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P.A. COLGAN v. COMMONWEALTH PENNSYLVANIA (08/10/89)

decided: August 10, 1989.

P.A. COLGAN, APPELLANT,
v.
COMMONWEALTH OF PENNSYLVANIA, DEPARTMENT OF TRANSPORTATION, BUREAU OF DRIVER LICENSING, APPELLEE



Appeal from Common Pleas Court, Bucks County, Honorable George T. Kelton, Judge.

COUNSEL

John J. Kerrigan, Jr., Stuckert and Yates, Newtown, for appellant.

Thomas Hines, Philadelphia, Harold H. Cramer, Asst. Chief Counsel, Christopher J. Clements, Asst. Counsel, John L. Heaton, Chief Counsel, Harrisburg, for appellee.

Craig and Barry, JJ., and Blatt, Senior Judge. Barry, J., dissents.

Author: Craig

[ 127 Pa. Commw. Page 480]

This Vehicle Code appeal by P.A. Colgan, a driver licensee, is from an order of Judge George T. Kelton of the Court of Common Pleas of Bucks County sustaining a one-year suspension of the driver's license by the Pennsylvania Department of Transportation (DOT) under 75 Pa.C.S. ยง 1547(b) for refusing to submit to chemical testing for alcohol. We affirm.

The precise issue is whether a driver's insistence upon a testing procedure which results in an undersized blood sample, in the face of the definition of an adequate sample being communicated to him, constitutes a refusal of chemical test warranting a suspension under the Vehicle Code provisions.

The undisputed facts are that a police officer of Falls Township, with grounds to believe that the driver was under the influence of alcohol, arrested him and asked him to submit to a breathalyzer test, with the requisite warnings as to the consequences of refusal. Acceding to the driver's preference for a blood test rather than a breath test, the police officer conducted the driver to a hospital for a blood test. When the doctor began to prepare the driver's forearm for the withdrawal of a blood sample, the driver declined to permit a sample to be taken from that portion of his anatomy.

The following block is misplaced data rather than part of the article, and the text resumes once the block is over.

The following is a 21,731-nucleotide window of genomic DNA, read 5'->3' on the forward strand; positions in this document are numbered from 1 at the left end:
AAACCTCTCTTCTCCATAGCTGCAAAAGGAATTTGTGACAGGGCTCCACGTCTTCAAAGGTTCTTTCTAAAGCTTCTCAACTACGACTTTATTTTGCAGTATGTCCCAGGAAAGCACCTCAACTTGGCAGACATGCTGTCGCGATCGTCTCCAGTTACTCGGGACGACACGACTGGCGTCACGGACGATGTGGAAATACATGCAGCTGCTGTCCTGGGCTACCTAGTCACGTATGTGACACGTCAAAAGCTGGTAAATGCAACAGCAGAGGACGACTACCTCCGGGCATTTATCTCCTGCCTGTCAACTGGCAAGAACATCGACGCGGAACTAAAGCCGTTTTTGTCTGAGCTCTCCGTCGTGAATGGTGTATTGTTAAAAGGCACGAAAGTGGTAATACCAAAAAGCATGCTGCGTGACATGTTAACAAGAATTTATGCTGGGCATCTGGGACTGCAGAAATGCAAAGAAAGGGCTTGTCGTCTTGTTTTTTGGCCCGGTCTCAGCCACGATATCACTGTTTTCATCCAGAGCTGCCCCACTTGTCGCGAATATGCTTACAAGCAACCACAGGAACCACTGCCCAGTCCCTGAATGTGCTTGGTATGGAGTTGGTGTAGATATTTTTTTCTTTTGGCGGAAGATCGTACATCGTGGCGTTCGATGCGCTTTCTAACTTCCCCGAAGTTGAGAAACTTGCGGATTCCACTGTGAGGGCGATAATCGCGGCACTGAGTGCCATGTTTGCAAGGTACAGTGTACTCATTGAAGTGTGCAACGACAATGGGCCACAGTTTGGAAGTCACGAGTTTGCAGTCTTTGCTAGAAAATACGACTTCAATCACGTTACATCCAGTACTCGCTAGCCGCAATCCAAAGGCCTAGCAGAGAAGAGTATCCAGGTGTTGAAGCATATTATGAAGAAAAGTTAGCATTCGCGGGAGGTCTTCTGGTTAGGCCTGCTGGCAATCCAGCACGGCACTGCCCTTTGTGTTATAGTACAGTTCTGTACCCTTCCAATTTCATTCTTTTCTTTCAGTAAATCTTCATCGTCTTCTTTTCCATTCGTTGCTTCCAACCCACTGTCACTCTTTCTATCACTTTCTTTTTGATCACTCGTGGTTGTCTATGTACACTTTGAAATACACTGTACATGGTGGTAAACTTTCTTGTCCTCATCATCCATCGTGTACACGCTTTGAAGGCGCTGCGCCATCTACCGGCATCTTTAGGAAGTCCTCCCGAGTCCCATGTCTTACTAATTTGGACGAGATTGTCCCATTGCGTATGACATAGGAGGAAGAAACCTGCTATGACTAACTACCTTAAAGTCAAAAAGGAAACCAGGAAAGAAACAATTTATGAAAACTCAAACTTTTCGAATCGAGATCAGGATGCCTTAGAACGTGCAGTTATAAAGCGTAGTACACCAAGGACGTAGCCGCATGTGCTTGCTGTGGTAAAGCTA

Concerning two further facts, the record shows conflicting testimony. The officer testified that the driver insisted that blood be taken only from his little toe on the left foot. The driver contends that he sought to restrict withdrawal only to his foot in general. The trial judge, empowered to act as factfinder, specifically found that the driver "demanded that the blood be drawn from his left little toe area. (Officer Jones, N.T. 9, 15 and licensee N.T. 19)."

The trial judge's concluding finding was that:

[ 127 Pa. Commw. Page 481]

The spattering of blood obtained turned out to be an insufficient sample for the two tubes which defendant was told were required. (Emphasis added).

With respect to the emphasized portion of the foregoing finding, the police officer testified that he had advised the driver "that we had to take two tubes of blood which the blood alcohol kit calls for." The driver denied being so informed. Again, the ...


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